Matt?

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Matt Ellis, Verizon Communications Inc. - EVP & CFO [37]

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Yes. So Colby, on the voluntary separation, yes, obviously, the income statement charges we took in the fourth quarter of last year. From a cash flow standpoint, we took for the largest piece was in the first quarter and then some in 2Q and 3Q. Certainly, I think that there's good savings in the first half of the year. We mentioned like $418 million of positive impact in the first half of the year. And we'll have another step-up in 3Q as the final tranche of employees came off payroll at the end of June. So for the full year, I expect that to be north of $1 billion of impact, and that benefit on a year-over-year basis will carry over into the first half of next year until we get to a full run rate by June of next year. So certainly being a positive thing is part of our overall focus on improving the cost efficiency of the business, and we will continue to focus on that. We're well on track to more than meet the $10 billion commitment we made, and the VSP was a big component of that.

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Operator [38]

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The next question comes from Mike McCormack of Guggenheim Partners.

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Michael McCormack, Guggenheim Securities, LLC, Research Division - MD & Telecommunications Senior Analyst [39]

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Hans, just a quick comment on what you're seeing at robust subscriber estimate business segment for wireless. What are you seeing from a competitive standpoint in the B2B marketplace? I know one of your competitors was pretty loud about getting bigger there. And just thinking about the ARPA drivers going forward. What do you see there? Obviously, you have more room to move to Unlimited. Any other puts and takes of ARPA should we be thinking about for the back half?

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Hans Vestberg, Verizon Communications Inc. - Chairman & CEO [40]

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Yes. On the business side, when it comes to wireless, we are taking share. We feel really good about it. I think that Tami and the team are doing a great job with relationship we had and, of course, with the network quality have come. It's very important for businesses. I mean, there's no doubt about that coverage and capacity becomes even more important. And there's no enterprise company that has not been bigger to transformation. So I'm pleased with that. We want to do even more. So yes.

The second question was about the ARPA, and I will hand it over to Matt. But I can also say that the team with Ronan, especially on the consumer side, has been since the Unlimited was launched, continue to lean forward with new offerings, with new ways of dealing with the market segmenting it up and, actually, continue to have a good service revenue growth. And I think that's what I'm pleased with, and I look at the team. I know that they have more chords up their sleeves, as I say. And what Matt and I are doing together, we're transforming the company to have a disciplined approach to that, to be prepared for that marketplace, to continue to do well. And so I feel good about Ronan and what his team is doing.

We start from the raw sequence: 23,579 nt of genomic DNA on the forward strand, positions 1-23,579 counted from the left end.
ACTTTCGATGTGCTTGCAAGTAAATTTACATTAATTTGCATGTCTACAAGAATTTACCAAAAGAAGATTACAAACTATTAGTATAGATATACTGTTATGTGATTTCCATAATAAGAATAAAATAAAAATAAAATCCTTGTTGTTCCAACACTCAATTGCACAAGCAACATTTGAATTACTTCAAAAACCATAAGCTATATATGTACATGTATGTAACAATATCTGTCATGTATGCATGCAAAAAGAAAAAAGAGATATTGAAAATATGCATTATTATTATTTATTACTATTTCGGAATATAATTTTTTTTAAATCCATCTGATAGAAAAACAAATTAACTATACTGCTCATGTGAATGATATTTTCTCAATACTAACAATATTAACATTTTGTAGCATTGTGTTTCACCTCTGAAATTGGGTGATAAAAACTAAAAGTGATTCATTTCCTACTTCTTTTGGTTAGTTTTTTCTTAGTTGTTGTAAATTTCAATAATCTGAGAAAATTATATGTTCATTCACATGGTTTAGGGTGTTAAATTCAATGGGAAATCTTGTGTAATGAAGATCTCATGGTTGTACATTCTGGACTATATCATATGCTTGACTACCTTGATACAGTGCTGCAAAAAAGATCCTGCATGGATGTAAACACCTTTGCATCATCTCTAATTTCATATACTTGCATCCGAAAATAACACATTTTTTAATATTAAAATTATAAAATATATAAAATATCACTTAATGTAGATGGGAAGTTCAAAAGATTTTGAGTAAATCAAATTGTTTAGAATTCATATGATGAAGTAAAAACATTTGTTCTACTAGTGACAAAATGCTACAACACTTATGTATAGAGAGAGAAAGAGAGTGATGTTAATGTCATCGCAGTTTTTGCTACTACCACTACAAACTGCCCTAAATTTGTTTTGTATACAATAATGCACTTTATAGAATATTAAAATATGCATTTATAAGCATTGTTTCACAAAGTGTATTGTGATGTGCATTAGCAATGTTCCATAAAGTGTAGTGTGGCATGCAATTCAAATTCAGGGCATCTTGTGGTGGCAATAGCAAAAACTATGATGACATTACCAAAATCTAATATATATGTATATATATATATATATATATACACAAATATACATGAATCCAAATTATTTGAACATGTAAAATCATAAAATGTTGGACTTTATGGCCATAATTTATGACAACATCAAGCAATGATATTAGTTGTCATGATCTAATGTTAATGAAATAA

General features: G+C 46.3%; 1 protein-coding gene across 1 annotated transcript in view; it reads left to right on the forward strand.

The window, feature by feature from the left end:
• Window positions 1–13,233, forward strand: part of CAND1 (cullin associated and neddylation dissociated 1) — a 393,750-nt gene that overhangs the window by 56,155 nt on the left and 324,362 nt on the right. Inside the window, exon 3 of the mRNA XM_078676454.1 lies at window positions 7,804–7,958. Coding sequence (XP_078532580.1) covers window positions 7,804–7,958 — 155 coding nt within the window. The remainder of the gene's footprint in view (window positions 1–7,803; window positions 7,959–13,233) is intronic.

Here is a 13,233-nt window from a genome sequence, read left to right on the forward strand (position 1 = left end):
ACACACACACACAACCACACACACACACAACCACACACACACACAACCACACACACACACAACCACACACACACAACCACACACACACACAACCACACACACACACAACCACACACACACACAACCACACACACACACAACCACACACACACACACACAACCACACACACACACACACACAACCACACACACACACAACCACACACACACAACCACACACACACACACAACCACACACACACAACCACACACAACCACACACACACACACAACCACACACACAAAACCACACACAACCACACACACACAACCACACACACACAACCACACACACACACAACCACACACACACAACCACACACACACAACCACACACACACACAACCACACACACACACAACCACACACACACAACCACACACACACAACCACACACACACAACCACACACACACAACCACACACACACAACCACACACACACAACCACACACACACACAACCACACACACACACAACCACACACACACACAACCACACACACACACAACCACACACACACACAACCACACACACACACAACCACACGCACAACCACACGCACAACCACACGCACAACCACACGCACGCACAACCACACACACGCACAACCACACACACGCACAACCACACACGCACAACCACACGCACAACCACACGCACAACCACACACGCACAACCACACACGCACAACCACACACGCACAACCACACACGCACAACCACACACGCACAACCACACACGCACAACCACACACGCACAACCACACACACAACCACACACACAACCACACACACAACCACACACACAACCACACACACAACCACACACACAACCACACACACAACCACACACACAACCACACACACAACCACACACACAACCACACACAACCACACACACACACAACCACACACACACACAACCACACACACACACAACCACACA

Matt?

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Matt Ellis, Verizon Communications Inc. - EVP & CFO [41]

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Yes. Thanks, Hans. So Mike, as you think about wireless as a whole in the ARPA trajectory, it's coming from the overall growth of the business. Just a few things to point out that's really driving both ARPA and obviously the total service revenue worth of that being in the B2B space, which had very strong results in the quarter or the consumer space, which also performed well. Net account growth, positive in second quarter of this year. That's up year-over-year, so good growth there. We continue to lead the industry in phone gross adds, yet again, a number of quarters in a row that we've done that. And in addition to leading the industry in gross adds, growing year-over-year and not -- that's something that not all industry participants can say that they did. So leading the industry in gross adds, also leading the industry in phone churn yet again. The net result there is phone net adds of 245,000, a nice increase over the 199,000 last year. So as I think about the business in the first half of the year, it had nice strong performance that went from the operational side on to the financials, as well, puts us in a great place as we jump into the second half of the year to continue that momentum and feel good about where we are at this point in time.

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Operator [42]

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Your last question will come from Doug Mitchelson of Crédit Suisse.

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Doug Mitchelson, Crédit Suisse AG, Research Division - MD [43]